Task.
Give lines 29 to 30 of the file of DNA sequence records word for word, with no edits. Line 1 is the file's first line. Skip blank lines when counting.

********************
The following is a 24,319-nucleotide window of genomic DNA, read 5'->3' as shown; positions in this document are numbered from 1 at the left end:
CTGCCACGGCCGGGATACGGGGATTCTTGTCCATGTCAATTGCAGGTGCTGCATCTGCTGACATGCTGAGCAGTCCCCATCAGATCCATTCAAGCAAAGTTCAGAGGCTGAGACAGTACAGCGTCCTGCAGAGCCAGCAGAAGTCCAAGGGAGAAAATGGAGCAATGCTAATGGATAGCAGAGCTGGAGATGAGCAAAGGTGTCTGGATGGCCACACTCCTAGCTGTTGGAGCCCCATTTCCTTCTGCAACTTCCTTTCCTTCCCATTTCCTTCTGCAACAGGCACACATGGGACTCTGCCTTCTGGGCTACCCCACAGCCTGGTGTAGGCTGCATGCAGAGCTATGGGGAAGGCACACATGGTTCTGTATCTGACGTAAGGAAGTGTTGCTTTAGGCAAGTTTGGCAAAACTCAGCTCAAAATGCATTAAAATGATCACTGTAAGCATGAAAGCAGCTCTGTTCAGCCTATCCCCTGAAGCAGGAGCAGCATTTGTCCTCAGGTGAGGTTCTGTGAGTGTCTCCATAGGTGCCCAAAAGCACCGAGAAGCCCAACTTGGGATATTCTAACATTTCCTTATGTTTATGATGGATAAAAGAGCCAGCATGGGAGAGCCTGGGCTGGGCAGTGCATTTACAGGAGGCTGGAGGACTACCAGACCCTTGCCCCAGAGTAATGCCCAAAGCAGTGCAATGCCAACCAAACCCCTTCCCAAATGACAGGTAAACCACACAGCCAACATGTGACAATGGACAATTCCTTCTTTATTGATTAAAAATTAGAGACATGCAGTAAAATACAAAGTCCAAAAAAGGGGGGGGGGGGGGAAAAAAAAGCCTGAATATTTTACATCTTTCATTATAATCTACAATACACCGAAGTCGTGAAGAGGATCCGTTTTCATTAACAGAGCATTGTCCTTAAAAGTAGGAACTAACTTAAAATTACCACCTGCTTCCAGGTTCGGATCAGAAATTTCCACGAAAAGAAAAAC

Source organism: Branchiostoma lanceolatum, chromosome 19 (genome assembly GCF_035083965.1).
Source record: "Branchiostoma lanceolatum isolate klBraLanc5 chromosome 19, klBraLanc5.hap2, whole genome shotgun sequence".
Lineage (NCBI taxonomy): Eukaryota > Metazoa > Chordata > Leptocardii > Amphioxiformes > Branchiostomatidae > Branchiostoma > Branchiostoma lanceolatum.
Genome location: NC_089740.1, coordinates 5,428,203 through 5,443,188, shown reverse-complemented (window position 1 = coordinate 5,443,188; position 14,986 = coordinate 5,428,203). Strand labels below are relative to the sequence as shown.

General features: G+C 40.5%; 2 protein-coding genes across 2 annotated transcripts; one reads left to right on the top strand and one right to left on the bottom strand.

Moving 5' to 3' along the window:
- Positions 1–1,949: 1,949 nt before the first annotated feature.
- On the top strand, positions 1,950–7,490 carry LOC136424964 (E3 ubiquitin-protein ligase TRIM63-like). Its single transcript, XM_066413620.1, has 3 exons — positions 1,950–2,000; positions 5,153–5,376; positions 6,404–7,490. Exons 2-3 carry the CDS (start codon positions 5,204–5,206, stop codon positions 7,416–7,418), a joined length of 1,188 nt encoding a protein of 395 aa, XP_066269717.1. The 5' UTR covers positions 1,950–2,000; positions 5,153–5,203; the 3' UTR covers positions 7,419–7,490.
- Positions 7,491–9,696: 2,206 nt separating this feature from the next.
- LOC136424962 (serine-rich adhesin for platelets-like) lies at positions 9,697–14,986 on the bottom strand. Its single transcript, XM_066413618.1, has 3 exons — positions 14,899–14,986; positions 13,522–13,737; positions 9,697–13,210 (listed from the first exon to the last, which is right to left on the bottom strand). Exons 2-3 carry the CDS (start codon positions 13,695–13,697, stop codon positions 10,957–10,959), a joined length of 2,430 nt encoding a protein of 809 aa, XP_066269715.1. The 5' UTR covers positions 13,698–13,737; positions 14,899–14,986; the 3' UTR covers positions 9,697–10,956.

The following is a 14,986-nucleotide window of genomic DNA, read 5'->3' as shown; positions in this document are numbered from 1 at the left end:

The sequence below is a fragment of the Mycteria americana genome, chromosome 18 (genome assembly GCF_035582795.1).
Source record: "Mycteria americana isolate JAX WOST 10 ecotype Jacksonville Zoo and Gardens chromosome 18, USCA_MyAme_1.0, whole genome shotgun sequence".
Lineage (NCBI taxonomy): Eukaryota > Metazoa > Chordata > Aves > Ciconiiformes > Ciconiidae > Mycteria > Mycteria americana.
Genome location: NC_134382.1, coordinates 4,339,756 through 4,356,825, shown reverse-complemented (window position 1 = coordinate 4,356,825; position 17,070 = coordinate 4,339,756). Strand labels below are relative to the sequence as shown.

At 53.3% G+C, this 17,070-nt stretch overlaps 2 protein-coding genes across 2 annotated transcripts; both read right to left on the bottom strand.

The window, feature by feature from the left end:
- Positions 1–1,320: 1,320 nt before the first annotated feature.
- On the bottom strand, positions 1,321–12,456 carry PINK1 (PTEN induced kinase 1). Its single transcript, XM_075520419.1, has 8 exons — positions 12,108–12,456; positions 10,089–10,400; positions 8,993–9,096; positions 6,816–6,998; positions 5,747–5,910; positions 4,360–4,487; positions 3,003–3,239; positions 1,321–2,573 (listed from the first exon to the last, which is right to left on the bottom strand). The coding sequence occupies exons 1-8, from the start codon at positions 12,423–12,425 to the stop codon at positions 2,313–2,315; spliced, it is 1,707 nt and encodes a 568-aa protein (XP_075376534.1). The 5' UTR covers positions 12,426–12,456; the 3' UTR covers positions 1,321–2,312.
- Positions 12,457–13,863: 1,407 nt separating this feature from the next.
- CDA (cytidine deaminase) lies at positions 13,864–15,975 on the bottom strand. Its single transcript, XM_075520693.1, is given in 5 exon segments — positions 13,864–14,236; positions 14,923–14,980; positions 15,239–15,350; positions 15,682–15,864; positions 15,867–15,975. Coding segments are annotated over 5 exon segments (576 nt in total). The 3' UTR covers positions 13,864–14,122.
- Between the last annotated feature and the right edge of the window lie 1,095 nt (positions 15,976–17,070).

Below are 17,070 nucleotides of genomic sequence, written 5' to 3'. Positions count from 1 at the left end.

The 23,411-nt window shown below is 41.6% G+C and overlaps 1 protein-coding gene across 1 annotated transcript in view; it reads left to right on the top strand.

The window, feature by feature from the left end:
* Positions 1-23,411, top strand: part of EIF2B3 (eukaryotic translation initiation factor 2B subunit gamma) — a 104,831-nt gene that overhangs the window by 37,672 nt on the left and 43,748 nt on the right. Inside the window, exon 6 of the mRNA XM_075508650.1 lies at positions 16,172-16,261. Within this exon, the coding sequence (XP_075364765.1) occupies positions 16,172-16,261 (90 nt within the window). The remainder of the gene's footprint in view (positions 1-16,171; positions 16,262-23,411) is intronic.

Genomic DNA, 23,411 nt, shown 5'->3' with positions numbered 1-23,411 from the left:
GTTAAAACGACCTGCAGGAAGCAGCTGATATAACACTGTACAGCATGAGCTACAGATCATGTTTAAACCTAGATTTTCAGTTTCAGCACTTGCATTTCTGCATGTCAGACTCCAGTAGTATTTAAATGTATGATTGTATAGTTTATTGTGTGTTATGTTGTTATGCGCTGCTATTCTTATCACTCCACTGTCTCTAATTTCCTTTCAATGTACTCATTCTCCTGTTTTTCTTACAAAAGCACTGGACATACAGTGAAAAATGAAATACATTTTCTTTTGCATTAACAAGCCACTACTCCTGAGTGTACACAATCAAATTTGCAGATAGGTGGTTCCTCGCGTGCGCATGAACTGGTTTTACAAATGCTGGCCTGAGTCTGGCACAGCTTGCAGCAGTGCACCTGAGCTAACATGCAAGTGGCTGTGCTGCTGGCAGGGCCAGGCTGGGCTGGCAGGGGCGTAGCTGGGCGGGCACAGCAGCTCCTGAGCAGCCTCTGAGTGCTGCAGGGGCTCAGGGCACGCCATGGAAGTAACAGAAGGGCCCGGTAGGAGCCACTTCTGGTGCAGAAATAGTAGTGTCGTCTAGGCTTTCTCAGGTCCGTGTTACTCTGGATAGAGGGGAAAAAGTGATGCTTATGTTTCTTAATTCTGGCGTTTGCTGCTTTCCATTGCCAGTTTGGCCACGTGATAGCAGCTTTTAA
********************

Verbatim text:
Genomic DNA, 23,411 nt, shown 5'->3' with positions numbered 1-23,411 from the left:
GTTAAAACGACCTGCAGGAAGCAGCTGATATAACACTGTACAGCATGAGCTACAGATCATGTTTAAACCTAGATTTTCAGTTTCAGCACTTGCATTTCTGCATGTCAGACTCCAGTAGTATTTAAATGTATGATTGTATAGTTTATTGTGTGTTATGTTGTTATGCGCTGCTATTCTTATCACTCCACTGTCTCTAATTTCCTTTCAATGTACTCATTCTCCTGTTTTTCTTACAAAAGCACTGGACATACAGTGAAAAATGAAATACATTTTCTTTTGCATTAACAAGCCACTACTCCTGAGTGTACACAATCAAATTTGCAGATAGGTGGTTCCTCGCGTGCGCATGAACTGGTTTTACAAATGCTGGCCTGAGTCTGGCACAGCTTGCAGCAGTGCACCTGAGCTAACATGCAAGTGGCTGTGCTGCTGGCAGGGCCAGGCTGGGCTGGCAGGGGCGTAGCTGGGCGGGCACAGCAGCTCCTGAGCAGCCTCTGAGTGCTGCAGGGGCTCAGGGCACGCCATGGAAGTAACAGAAGGGCCCGGTAGGAGCCACTTCTGGTGCAGAAATAGTAGTGTCGTCTAGGCTTTCTCAGGTCCGTGTTACTCTGGATAGAGGGGAAAAAGTGATGCTTATGTTTCTTAATTCTGGCGTTTGCTGCTTTCCATTGCCAGTTTGGCCACGTGATAGCAGCTTTTAA